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New big man on campus

As Brian Knoell's body grew this summer, so did his confidence.

The 6-foot, 2{-inch and 235-pound Knoell is a lot more self-assured on the football field than the 6-foot, 195-pound version that used to play for Central High.

The extra boost of assurance translates into a bona fide bonus for the 3-3 Bears, who host Zephyrhills at 7:30 tonight.

"I don't feel like I'm getting pushed around as much," said Knoell, a senior offensive guard and defensive tackle.

Knoell has used both his newfound size and accompanying newfound strength to establish himself as more of a pusher and less of a pushover, yet he isn't relying on brawn alone.

"He's a real hard worker," said Central coach Barry Gardner, who thinks Knoell can play on the small-college level and perhaps at an NCAA Division I-AA school. "He worked extremely hard in the offseason, has shown a lot of leadership, and it's paid off for him."

"He improved tremendously over the summer with weight training," Bears defensive coordinator Steve Crognale said. "He got taller, quicker and definitely a lot stronger."

As Knoell went through his 2{-inch growth spurt, he made sure the rest of his body kept up with the pace.

"That was real important to me," he said, "because I didn't want to be skinny and tall."

So Knoell ate a lot of pasta, held a summer job that involved plenty of heavy lifting and worked out regularly with Crognale. As he grew taller, he got heavier, too.

"Every time I checked it was going up: 205, 215, 220, 225, 235," Knoell said.

The summertime surge in size prompted comments from friends and acquaintances who hadn't seen Knoell for a while, and raised eyebrows from those wondering whether the gains were natural.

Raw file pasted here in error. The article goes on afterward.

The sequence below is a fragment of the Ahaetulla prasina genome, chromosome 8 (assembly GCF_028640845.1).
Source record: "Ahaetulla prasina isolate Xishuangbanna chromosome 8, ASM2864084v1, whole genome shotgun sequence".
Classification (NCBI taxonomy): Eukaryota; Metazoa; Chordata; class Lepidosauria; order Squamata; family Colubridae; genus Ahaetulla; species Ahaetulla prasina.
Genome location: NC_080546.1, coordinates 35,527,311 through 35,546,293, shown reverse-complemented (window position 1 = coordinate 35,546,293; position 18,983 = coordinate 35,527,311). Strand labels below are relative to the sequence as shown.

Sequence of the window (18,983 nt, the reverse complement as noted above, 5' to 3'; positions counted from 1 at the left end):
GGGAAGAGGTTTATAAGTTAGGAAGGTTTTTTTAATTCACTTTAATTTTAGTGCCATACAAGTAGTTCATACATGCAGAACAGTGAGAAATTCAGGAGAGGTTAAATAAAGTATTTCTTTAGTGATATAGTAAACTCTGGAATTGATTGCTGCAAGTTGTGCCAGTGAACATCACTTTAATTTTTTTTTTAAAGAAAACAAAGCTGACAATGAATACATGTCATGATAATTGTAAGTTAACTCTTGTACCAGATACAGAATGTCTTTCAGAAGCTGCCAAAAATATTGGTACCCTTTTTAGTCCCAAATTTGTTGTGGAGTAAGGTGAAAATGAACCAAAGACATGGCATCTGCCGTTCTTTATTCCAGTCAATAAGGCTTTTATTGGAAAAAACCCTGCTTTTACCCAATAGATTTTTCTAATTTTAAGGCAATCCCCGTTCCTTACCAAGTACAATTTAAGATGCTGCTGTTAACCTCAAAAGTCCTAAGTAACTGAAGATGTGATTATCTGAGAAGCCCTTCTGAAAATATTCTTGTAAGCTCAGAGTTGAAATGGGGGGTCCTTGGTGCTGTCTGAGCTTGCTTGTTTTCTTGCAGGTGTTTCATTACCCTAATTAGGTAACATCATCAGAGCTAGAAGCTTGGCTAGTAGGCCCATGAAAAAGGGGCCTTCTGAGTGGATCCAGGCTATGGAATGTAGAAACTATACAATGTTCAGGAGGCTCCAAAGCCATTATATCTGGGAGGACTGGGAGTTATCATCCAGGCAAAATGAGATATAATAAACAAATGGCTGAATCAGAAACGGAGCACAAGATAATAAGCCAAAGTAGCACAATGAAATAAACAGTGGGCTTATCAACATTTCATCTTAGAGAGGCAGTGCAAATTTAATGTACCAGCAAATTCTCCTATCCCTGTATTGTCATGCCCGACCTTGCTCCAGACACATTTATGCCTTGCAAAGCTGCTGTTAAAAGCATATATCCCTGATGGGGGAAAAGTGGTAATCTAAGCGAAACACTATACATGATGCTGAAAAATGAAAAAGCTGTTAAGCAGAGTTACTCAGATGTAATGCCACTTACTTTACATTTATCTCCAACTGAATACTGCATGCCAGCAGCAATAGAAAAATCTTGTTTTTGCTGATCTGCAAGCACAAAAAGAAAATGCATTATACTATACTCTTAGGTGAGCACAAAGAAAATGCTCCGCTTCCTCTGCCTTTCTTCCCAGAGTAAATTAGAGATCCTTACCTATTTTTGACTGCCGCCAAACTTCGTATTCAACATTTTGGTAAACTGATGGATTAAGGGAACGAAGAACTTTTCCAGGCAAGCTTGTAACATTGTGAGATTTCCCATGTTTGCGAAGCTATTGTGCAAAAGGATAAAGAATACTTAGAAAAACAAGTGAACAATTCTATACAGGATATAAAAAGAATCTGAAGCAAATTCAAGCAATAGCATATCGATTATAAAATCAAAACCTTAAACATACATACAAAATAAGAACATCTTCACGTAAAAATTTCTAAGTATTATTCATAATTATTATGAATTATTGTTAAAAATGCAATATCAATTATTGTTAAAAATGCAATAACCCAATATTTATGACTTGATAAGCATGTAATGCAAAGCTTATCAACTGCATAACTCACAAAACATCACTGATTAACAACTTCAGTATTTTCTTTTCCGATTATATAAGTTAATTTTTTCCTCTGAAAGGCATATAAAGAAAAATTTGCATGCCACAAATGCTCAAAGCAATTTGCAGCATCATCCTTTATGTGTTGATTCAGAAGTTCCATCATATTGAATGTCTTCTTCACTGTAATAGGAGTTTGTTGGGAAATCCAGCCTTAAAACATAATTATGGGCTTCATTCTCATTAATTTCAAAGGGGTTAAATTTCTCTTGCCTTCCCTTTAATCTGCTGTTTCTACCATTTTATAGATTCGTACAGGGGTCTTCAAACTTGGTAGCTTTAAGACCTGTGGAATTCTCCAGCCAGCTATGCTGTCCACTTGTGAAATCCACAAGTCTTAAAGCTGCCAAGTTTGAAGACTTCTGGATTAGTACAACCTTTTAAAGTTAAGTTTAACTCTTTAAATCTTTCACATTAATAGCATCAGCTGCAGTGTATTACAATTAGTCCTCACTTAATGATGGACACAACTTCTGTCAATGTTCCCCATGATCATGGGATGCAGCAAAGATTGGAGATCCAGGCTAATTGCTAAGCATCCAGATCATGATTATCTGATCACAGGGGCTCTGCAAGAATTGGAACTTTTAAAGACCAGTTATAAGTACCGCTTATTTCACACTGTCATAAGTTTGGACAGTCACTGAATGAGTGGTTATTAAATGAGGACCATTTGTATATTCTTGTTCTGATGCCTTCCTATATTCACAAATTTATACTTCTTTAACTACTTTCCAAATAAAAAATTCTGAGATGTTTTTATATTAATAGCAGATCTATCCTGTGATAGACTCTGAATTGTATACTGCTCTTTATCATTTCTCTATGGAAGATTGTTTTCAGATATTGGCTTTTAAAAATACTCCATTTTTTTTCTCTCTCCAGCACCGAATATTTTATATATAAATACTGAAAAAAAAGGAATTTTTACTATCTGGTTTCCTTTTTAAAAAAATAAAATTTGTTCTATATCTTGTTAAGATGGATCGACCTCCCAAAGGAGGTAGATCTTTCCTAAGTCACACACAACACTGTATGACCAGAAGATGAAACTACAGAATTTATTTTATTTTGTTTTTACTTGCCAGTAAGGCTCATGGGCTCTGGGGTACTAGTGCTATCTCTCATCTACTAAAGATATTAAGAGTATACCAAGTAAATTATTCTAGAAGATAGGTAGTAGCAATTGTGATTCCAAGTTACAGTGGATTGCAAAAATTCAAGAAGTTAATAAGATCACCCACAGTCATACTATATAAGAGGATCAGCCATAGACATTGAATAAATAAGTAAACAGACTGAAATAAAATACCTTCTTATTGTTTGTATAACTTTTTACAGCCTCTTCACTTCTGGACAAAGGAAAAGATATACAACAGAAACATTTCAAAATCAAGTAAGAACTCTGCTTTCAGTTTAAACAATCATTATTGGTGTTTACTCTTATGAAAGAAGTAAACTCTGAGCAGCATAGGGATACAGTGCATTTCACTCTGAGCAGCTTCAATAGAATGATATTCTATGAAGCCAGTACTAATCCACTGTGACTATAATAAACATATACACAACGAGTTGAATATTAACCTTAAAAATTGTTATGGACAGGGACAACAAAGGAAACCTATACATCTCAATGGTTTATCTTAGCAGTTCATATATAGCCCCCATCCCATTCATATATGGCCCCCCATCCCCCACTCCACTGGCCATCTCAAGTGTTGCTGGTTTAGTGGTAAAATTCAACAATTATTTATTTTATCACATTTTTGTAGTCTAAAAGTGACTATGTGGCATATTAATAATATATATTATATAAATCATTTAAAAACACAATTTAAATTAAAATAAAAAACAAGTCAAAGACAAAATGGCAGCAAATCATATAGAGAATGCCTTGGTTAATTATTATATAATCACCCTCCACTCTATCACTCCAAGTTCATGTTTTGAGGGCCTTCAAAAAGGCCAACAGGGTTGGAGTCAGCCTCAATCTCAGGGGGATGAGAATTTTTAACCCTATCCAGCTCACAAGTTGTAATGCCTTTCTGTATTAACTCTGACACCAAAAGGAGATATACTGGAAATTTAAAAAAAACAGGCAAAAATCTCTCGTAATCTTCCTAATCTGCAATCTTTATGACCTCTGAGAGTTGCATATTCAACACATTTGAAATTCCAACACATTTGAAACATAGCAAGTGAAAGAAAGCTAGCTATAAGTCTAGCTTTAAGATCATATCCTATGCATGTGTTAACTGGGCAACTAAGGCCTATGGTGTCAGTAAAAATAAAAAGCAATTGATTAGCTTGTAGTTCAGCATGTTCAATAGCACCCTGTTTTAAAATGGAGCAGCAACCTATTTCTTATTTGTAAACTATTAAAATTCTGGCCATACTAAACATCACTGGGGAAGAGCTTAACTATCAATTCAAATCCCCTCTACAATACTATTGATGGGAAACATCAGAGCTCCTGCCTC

"I heard a lot of, "Boy, you've gotten big,'

" he said. "Some people were like, "It's got to be steroids, drugs,' but no. I got this way from growing and working hard. I don't touch the stuff."

"When you grow 2{ inches and work on the weights like he did, then it makes it easy to understand," Gardner said. "Had he not grown in height, then it might be a real question, but the fact he grew in height, too, makes it understandable."

Gardner said Knoell would have to add about 40 pounds to be potential major-college recruit, and the Central coach thinks that's unlikely. But the summer's gains make him a prospect to continue playing at some level.

"He's a late bloomer guy, and that's going to help him an awful lot, because he still has pretty good mobility," said Gardner, who has produced two current major-college players in Auburn receiver Tyrone Goodson and Duke defensive lineman Curtiss Bunch. "He still needs to take his (college-entrance) test, but I think he can help someone."

For now, Knoell helps the Bears.

A pulling guard on offense, he assisted in clearing the way for Marc Munford and Tellis Roundtree to rush for more than 100 yards each in Central's 13-6 upset of Citrus last Friday.

On defense, where he makes play calls despite being on the line, he came up with four solo tackles and five assists. That gave him 21 total tackles for the season, including 2{ sacks, plus fumble recoveries against both Hernando High and Springstead.

"I can never know for sure until I actually get there," Knoell said of his college aspirations, "but all I can do is hope somebody takes a chance on me."

If they do, they'll get someone both bigger and more confident.

And happy to be that way.

"I'd rather be this size than 145 (pounds) and getting my butt kicked," he said. "But, really, I don't judge myself on how big I am, because how big you are doesn't determine how you play. Its helps, but how you play really comes from the heart."

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